Friday, 14 December 2012

3D printers could spit out working game controllers

Researchers at the University of Warwick and GKN Aerospace have developed a material that, when used in a 3D printer (3DP), makes it possible for the printed objects to include working sensors.

Detailed in a paper titled A Simple, Low-Cost Conductive Composite Material for 3D Printing of Electronic Sensors (PDF), the researchers explain that objects printed by 3D printers are a grand way to make sure CAD work is progressing well, but also disappointingly inanimate and unready for integration with other components.

That makes 3DP printers useful for basic prototyping, but the researchers say they aspire to “meet the demands of entrepreneurs, designers and artists wishing to create ever more complex and high-tech products using 3DP technology”. Those types, the paper say, want to “move towards the incorporation of functional elements such as electronic sensors into 3D printed macroscale structures.”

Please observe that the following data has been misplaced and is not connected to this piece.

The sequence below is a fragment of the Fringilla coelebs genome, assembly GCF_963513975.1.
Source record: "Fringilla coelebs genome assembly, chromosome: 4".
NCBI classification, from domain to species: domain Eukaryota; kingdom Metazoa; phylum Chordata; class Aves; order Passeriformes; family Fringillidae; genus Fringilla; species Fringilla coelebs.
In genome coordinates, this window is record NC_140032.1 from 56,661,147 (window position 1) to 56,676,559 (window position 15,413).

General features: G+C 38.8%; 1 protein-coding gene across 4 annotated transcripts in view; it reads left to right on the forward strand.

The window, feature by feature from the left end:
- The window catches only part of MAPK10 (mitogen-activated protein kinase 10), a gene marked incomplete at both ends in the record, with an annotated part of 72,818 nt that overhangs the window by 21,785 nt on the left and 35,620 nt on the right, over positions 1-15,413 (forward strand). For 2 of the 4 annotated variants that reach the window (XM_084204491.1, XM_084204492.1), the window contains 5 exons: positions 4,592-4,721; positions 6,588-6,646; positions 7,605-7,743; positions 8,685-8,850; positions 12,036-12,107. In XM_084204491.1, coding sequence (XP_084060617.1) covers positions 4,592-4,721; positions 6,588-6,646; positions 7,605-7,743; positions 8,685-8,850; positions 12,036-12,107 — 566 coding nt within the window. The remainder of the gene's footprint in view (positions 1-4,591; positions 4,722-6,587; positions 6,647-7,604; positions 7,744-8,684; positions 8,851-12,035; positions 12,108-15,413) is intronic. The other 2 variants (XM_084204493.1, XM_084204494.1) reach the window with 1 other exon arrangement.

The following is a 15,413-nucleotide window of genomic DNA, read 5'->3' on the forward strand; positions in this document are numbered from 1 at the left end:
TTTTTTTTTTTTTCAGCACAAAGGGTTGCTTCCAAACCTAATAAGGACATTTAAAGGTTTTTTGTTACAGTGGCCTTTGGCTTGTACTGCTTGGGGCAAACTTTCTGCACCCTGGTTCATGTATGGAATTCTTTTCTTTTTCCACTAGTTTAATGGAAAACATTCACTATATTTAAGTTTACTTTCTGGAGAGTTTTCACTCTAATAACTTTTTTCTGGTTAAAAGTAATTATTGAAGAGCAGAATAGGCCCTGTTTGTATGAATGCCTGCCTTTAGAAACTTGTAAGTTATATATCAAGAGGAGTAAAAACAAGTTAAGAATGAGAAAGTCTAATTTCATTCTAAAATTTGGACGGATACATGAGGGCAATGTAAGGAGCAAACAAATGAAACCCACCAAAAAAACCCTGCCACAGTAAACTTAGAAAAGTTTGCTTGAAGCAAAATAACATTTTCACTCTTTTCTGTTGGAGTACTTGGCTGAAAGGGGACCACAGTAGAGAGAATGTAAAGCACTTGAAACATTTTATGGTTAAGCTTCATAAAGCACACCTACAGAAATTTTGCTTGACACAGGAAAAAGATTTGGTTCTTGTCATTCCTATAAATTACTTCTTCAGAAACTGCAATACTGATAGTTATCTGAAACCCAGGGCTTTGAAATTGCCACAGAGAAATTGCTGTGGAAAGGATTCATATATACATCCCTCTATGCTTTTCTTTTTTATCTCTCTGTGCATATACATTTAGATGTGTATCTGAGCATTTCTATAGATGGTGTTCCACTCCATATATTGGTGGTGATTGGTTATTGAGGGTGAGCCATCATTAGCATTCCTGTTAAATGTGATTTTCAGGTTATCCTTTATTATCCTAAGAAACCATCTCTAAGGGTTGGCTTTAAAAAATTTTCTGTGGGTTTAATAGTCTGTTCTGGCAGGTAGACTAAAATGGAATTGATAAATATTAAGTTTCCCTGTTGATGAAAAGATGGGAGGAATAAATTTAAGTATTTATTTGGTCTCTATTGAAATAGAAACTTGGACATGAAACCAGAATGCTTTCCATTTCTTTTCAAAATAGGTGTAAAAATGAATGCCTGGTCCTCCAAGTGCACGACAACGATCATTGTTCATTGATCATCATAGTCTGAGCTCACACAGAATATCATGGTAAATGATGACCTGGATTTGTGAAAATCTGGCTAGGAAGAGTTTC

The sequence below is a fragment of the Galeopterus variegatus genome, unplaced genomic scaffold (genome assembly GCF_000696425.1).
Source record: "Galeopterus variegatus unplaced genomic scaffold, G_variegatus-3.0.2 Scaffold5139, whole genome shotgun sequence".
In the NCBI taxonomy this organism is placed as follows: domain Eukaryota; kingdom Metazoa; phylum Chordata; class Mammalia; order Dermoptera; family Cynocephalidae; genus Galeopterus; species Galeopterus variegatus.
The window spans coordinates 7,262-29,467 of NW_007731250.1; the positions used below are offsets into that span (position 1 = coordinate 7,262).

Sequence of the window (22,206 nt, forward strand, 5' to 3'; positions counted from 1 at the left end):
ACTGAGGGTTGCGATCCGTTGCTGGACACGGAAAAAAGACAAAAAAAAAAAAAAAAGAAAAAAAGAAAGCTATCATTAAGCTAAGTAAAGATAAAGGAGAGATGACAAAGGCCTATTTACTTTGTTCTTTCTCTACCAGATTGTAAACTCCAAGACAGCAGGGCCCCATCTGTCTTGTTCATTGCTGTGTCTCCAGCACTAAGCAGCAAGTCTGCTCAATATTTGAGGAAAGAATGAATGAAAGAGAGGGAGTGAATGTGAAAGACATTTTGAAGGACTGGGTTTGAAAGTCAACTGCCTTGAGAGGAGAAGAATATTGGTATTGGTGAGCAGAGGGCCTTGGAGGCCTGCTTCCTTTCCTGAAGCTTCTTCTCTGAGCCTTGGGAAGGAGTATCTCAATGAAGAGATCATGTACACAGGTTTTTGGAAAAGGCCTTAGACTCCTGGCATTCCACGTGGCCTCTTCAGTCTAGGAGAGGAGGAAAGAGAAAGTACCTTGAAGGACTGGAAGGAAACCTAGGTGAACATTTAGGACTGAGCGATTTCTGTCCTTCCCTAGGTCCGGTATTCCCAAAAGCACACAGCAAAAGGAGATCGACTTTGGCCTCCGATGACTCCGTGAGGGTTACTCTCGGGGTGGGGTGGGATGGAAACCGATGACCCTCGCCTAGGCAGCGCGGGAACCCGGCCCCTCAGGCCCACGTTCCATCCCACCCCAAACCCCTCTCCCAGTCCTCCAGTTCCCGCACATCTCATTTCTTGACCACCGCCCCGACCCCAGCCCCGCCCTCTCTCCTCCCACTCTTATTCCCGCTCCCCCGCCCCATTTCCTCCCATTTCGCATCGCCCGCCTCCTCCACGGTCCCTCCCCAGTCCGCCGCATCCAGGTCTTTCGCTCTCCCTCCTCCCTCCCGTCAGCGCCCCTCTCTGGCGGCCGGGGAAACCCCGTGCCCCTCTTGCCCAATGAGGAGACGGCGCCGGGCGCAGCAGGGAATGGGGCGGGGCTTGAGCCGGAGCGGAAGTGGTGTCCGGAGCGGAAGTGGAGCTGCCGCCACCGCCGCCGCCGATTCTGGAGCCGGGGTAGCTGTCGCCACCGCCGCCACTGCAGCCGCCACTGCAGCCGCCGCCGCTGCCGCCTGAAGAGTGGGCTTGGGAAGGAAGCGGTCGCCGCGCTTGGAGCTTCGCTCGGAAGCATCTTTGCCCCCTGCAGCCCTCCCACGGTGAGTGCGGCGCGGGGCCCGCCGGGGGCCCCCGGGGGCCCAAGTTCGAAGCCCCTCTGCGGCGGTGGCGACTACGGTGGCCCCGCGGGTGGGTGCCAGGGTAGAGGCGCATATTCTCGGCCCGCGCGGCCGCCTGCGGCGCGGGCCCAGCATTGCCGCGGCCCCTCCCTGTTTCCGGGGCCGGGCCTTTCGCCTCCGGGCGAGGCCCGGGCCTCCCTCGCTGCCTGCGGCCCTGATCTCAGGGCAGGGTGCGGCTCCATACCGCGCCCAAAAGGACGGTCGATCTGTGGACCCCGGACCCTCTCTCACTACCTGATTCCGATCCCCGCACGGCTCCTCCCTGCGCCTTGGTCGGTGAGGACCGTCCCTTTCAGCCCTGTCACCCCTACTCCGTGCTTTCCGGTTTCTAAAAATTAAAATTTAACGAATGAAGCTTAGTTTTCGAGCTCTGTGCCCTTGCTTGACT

The team says they’ve made that possible by developing a new material, which they dub ‘carbomorph’, that can do just that.

Carbomorph is based on Carbon Black filler, a product the paper says is an “amorphous form of carbon, produced from the incomplete combustion of heavy petroleum products” and which is “readily available and inexpensive”. Carbon Black is also conductive.

The team also got its hands on a “readily available modeling plastic” called “polymorph” and combined it with Carbon Black until they had a substance that was able to be 3D printed and still conducted electricity.

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